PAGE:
Toward a Black Radical Independent Education: Black Radicalism, Independence and the Supplementary School Movement

By Andrews, Kehinde | The Journal of Negro Education, Winter 2014 | Go to article overview

Toward a Black Radical Independent Education: Black Radicalism, Independence and the Supplementary School Movement


Andrews, Kehinde, The Journal of Negro Education


This word separation has been misused... a better word than separation is independence. Malcolm X (1970, p. 9)

Introduction

Black Radicalism takes the position that mainstream institutions in the West work to oppress people of African ancestry, across the globe. Examples such as Black Power (Carmichael, 1971), Pan-Africanism (Nkrumah, 1998) and Rastafarianism (Campbell, 1997) all view Western society as being structurally racist and promote the creation of independent Black organizations, institutions and nations as the only solution to overcoming racial inequality in society (Wilson, 2005). The first section of this article will briefly define Black Radicalism, distinguishing the tradition from Black Nationalism, Black Marxism, and critical race theory (CRT). This reclamation of Black Radicalism is necessary, as the tradition has been in decline and has a distinctive perspective on how to overcome racial oppression, rooted in the Pan-African Diasporic project (Carmichael, 1971). A Black radical critique of schooling will also be outlined, which sees the system as inherently racist necessitating Black independent spaces of education.

Black Radicalism has been mischaracterized as encouraging both segregation and separateness and therefore criticized for increasing social conflict. The second section will address these liberal critiques and outline the call for a Black independent education, which is central to a Black radical analysis. There is a history in both the United States and Britain of Black groups setting up extra schooling to serve the needs of the community. In the United States, the Black Panther Party implemented 'liberation schools' to engage children in revolutionary education that was not possible in the mainstream (Seale, 1970). In Britain the radical nature of the Panthers has not been as overtly present but there is a history of "organised resistance to racism" (Grosvenor, 1997, p.152), which has involved supplementary schooling dating back to the "Black education movement", given prominence by John LaRose in the 1960s (Chevannes & Reeves, 1989). It is the contention of this treatise that the long history of spaces of Black-led education provides fragments of what a truly Black radical independent education would involve; with the treatment of the supplementary school movement presented being indicative.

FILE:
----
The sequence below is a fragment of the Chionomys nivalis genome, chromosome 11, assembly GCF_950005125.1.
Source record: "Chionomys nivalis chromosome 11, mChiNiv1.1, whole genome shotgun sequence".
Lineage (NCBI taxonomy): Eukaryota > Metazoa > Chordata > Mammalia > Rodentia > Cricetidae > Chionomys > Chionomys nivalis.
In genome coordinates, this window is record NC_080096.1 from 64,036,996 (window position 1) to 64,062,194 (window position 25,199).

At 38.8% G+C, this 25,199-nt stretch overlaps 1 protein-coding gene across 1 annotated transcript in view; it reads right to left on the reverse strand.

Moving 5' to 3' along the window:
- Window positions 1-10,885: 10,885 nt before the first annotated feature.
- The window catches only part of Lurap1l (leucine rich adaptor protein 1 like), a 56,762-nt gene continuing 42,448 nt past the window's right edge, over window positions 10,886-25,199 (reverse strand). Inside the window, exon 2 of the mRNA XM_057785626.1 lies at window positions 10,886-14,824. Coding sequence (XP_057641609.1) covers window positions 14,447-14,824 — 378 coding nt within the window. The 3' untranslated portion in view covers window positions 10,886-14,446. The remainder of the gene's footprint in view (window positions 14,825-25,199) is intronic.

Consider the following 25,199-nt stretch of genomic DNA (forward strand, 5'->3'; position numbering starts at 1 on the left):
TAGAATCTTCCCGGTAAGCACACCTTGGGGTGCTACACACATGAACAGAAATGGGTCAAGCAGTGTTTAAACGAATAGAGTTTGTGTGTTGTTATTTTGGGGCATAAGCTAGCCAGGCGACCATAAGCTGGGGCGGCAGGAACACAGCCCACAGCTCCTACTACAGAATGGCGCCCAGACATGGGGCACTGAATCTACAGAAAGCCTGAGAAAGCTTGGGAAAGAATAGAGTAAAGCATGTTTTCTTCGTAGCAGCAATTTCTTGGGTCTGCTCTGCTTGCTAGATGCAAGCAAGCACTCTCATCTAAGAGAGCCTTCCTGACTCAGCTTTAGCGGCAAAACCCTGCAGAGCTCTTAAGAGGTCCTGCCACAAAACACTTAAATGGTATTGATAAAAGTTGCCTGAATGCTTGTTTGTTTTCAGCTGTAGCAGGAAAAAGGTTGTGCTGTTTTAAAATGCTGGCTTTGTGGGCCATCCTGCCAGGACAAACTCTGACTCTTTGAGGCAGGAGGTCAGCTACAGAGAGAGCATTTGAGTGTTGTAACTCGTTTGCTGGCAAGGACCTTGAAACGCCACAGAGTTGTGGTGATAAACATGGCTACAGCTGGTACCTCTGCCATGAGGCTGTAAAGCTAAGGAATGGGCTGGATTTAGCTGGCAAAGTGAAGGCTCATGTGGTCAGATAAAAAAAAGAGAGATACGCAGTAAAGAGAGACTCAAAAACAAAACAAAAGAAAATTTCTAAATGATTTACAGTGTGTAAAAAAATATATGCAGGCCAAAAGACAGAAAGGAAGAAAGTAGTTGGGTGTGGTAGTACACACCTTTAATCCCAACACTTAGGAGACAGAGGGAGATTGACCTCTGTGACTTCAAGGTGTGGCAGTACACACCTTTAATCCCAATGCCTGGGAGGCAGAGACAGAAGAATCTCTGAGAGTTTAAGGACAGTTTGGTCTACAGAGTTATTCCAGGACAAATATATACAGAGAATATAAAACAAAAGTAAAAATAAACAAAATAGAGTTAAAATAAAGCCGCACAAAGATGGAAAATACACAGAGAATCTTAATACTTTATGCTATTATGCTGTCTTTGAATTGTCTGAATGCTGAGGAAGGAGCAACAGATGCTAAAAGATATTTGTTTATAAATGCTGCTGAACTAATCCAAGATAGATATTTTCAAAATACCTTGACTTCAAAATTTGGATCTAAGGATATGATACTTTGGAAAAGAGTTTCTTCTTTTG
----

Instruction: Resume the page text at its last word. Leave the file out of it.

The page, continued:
For Black Radicalism it is essential to build an education in the West that can allow for success of the Black population in mainstream society, while radically connecting Black communities into Diasporic politics, which can liberate the African continent. This article lays the foundation for a comprehensive vision of Black radical independent education, which is vital for future work. The history of the Black supplementary school movement in Britain offers potentially "radical and subversive space[s]" (Mirza & Reay, 2000, p.523) from which to build such an education.

Black Radicalism

Black radical thought is often linked and reduced to the Black Power Movement that occurred in United States (Joseph, 2008). However, the specific Black Power Movement in the United States was one of a number of Black political movements across the African Diaspora that called for and attempted to bring down the system of White imperialism from the end of the 19th century (Campbell, 1997). Perhaps the first example of Black radical politics linking across the Diaspora is Ethiopianism, which arose in 1895 with the battle for Ethiopian independence from European powers. Across the world Black people identified with the struggle and saw Ethiopia's victory as their own (Campbell, 1997).

The politics of Black Radicalism can be seen in the work of such activists and politicians as Marcus Garvey (1967), Kwame Nkrumah (1998), Malcolm X (1970), and others across the Diaspora. These varied movements are connected by their radical take on society that highlights Western imperialism as the central feature to be overturned and a commitment to the African Diaspora that would unite and work as a driving force for liberation. …

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